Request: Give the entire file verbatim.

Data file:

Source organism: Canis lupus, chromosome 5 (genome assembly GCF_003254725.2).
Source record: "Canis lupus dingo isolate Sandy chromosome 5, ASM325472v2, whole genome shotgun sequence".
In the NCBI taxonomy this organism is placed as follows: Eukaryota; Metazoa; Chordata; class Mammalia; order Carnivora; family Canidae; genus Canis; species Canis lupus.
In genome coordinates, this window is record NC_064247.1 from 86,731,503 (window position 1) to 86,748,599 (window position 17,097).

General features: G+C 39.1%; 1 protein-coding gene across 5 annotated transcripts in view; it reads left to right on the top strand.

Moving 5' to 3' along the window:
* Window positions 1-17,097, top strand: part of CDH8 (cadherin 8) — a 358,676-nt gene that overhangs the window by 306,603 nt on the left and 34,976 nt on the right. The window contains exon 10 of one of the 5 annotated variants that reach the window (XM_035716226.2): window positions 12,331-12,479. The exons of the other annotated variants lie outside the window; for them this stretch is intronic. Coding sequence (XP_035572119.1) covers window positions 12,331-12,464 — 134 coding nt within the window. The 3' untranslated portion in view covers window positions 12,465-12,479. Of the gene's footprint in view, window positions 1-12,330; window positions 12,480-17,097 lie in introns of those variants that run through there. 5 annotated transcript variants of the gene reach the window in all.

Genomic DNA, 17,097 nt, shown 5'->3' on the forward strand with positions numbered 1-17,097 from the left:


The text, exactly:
Source organism: Canis lupus, chromosome 5 (genome assembly GCF_003254725.2).
Source record: "Canis lupus dingo isolate Sandy chromosome 5, ASM325472v2, whole genome shotgun sequence".
In the NCBI taxonomy this organism is placed as follows: Eukaryota; Metazoa; Chordata; class Mammalia; order Carnivora; family Canidae; genus Canis; species Canis lupus.
In genome coordinates, this window is record NC_064247.1 from 86,731,503 (window position 1) to 86,748,599 (window position 17,097).

General features: G+C 39.1%; 1 protein-coding gene across 5 annotated transcripts in view; it reads left to right on the top strand.

Moving 5' to 3' along the window:
* Window positions 1-17,097, top strand: part of CDH8 (cadherin 8) — a 358,676-nt gene that overhangs the window by 306,603 nt on the left and 34,976 nt on the right. The window contains exon 10 of one of the 5 annotated variants that reach the window (XM_035716226.2): window positions 12,331-12,479. The exons of the other annotated variants lie outside the window; for them this stretch is intronic. Coding sequence (XP_035572119.1) covers window positions 12,331-12,464 — 134 coding nt within the window. The 3' untranslated portion in view covers window positions 12,465-12,479. Of the gene's footprint in view, window positions 1-12,330; window positions 12,480-17,097 lie in introns of those variants that run through there. 5 annotated transcript variants of the gene reach the window in all.

Genomic DNA, 17,097 nt, shown 5'->3' on the forward strand with positions numbered 1-17,097 from the left: